Recommended Reading: Andrew Beckerman-Rodau, "The Problem With Intellectual Property Rights: Subject Matter Expansion"
The Yale Journal of Law and Technology has published a new article by Professor Andrew Beckerman-Rodau of Suffolk University Law School, entitled "The Problem With Intellectual Property Rights: Subject Matter Expansion," 13 YALE J.L. & TECH. 35 (2010-2011 Fall Issue). [pdf here]. Andy is professor of law and co-director of the Intellectual Property Law Concentration at Suffolk University Law School in Boston. The abstract is reproduced below.
This article examines the expansion of the subject matter that can be protected under intellectual property law. Intellectual property law has developed legal rules that carefully balance competing interests. The goal has long been to provide enough legal protection to maximize incentives to engage in creative and innovative activities while also providing rules and doctrines that minimize the effect on the commercial marketplace and minimize interference with the free flow of ideas generally. The expansive view of subject matter protectable via intellectual property law has erased the clear delineation between patent, copyright, and trademark law. This has led to overprotection of intellectual property in the form of overlaps which allow multiple bodies of intellectual property law to simultaneously protect the same subject matter. Such overlapping protection is problematic because it interferes with the carefully developed doctrines that have evolved over time to balance the private property rights in intellectual creations against public access to such creations. This article will examine the competing policies that underlie the various branches of intellectual property law. It will then discuss the expanding domain of subject matter protected by patent, copyright, and trademark law. Finally, it will examine the overlaps that exist under patent, copyright, and trademark law and the resulting problems with regard to software, clothing, computer icons, graphical computer interfaces, music, and useful commercial products.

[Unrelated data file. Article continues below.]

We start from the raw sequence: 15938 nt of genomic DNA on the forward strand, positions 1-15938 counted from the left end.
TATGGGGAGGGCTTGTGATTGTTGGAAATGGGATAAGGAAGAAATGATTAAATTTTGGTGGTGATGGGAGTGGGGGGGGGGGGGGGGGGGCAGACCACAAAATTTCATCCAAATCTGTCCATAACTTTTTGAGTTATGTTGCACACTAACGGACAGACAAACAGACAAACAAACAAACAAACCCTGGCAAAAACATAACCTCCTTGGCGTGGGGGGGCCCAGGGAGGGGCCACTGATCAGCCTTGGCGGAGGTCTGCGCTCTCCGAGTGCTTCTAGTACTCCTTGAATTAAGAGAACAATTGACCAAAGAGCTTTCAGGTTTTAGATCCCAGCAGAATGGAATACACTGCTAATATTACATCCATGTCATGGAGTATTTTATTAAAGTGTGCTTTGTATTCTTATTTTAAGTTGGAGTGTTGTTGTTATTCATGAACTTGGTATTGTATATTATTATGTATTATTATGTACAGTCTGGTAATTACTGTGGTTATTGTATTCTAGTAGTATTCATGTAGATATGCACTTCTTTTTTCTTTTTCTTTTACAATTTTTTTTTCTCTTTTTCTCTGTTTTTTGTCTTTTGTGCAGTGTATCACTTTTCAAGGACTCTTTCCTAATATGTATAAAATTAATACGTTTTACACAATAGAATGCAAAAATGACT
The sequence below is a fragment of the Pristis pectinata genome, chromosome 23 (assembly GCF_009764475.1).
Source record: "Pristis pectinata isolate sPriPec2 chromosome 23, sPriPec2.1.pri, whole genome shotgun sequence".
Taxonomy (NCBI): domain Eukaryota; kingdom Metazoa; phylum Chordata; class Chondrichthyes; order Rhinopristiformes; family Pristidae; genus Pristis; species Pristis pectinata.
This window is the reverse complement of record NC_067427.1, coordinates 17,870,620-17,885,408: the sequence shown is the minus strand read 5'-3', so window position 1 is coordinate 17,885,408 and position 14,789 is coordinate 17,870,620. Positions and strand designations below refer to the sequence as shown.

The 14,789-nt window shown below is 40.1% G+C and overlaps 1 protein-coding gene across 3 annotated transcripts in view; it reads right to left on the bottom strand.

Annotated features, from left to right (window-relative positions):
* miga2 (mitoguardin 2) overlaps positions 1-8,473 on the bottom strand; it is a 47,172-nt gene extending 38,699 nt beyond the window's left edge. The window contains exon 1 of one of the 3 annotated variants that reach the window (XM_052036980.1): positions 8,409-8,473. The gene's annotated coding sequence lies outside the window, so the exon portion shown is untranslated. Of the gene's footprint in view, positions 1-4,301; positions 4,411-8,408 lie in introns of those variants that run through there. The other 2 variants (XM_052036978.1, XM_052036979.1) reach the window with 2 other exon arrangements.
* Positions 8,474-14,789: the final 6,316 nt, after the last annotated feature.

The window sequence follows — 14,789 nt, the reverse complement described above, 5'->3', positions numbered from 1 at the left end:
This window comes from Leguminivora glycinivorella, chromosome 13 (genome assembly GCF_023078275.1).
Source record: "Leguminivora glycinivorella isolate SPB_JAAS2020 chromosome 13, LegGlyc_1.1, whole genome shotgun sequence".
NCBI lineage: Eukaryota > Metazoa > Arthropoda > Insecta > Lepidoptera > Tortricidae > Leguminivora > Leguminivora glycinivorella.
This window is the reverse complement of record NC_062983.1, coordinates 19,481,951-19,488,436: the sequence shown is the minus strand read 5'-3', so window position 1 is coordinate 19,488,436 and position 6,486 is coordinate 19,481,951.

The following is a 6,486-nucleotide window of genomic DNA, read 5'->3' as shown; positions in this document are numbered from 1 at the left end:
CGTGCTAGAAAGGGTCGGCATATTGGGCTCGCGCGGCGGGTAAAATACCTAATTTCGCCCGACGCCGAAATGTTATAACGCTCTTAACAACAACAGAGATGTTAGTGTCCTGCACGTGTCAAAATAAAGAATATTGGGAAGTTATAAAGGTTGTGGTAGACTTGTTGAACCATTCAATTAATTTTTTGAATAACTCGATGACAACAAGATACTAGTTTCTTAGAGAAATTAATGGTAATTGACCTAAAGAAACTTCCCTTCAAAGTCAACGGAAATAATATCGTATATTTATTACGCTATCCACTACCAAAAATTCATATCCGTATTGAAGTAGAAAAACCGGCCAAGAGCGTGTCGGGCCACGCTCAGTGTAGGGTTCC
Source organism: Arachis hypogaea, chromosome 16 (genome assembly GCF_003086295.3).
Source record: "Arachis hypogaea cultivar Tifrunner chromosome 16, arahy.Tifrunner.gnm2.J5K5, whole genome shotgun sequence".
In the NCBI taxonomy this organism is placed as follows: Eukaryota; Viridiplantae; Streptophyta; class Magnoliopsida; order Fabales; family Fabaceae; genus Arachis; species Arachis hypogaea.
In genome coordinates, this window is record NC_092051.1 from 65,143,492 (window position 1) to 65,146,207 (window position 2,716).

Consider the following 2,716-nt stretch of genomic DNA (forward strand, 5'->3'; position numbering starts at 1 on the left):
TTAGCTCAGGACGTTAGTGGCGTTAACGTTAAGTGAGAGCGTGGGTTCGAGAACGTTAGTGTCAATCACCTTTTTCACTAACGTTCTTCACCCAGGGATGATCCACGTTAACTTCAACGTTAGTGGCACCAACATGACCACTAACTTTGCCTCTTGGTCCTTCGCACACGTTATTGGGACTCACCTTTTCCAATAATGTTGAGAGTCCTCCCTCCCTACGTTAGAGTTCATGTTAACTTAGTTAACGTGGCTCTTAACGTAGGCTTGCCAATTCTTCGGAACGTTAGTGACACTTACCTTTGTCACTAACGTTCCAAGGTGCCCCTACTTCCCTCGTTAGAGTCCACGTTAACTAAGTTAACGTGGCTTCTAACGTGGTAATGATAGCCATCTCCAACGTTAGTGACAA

I remain puzzled why the TTAB and the courts will deny trademark protection to a product shape on the ground of utilitarian functionality when the shape falls within the claims of a utility patent, but will not deny trademark protection to a shape that falls with the claim of a design patent. Wouldn't the rationale be the same -- an improper extension of the patent monopoly right? Others more cerebral than I have written on this question, and several TTABlog postings have focused on articles on this very topic: see here and here.
The Board and the courts will on occasion apply the doctrine of "aesthetic functionality" to deny trademark protection, but what that boils down to is that the design fails to function as a trademark: i.e., acquired distinctiveness has not been shown. But no case that I know of holds that trademark protection is barred because of the existence of a design patent.
Text Copyright John L. Welch.